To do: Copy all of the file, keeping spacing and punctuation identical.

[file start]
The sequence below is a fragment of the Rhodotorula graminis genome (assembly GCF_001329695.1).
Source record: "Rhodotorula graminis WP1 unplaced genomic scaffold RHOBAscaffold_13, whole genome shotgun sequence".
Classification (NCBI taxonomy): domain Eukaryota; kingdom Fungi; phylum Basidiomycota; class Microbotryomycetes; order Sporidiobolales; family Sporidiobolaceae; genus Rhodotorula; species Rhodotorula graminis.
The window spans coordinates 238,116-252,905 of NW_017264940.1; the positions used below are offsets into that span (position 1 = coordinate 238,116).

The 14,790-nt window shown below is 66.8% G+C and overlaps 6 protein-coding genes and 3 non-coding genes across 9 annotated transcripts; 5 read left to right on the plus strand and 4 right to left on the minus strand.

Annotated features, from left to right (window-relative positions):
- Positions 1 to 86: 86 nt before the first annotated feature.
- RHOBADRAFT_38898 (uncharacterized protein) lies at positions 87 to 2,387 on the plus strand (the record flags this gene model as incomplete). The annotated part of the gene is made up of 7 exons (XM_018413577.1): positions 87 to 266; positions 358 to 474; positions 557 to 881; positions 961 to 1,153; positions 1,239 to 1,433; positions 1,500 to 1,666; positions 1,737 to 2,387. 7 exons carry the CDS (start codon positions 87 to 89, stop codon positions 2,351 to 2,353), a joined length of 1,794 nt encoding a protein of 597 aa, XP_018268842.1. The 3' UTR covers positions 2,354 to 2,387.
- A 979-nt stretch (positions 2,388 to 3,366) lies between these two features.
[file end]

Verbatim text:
The sequence below is a fragment of the Rhodotorula graminis genome (assembly GCF_001329695.1).
Source record: "Rhodotorula graminis WP1 unplaced genomic scaffold RHOBAscaffold_13, whole genome shotgun sequence".
Classification (NCBI taxonomy): domain Eukaryota; kingdom Fungi; phylum Basidiomycota; class Microbotryomycetes; order Sporidiobolales; family Sporidiobolaceae; genus Rhodotorula; species Rhodotorula graminis.
The window spans coordinates 238,116-252,905 of NW_017264940.1; the positions used below are offsets into that span (position 1 = coordinate 238,116).

The 14,790-nt window shown below is 66.8% G+C and overlaps 6 protein-coding genes and 3 non-coding genes across 9 annotated transcripts; 5 read left to right on the plus strand and 4 right to left on the minus strand.

Annotated features, from left to right (window-relative positions):
- Positions 1 to 86: 86 nt before the first annotated feature.
- RHOBADRAFT_38898 (uncharacterized protein) lies at positions 87 to 2,387 on the plus strand (the record flags this gene model as incomplete). The annotated part of the gene is made up of 7 exons (XM_018413577.1): positions 87 to 266; positions 358 to 474; positions 557 to 881; positions 961 to 1,153; positions 1,239 to 1,433; positions 1,500 to 1,666; positions 1,737 to 2,387. 7 exons carry the CDS (start codon positions 87 to 89, stop codon positions 2,351 to 2,353), a joined length of 1,794 nt encoding a protein of 597 aa, XP_018268842.1. The 3' UTR covers positions 2,354 to 2,387.
- A 979-nt stretch (positions 2,388 to 3,366) lies between these two features.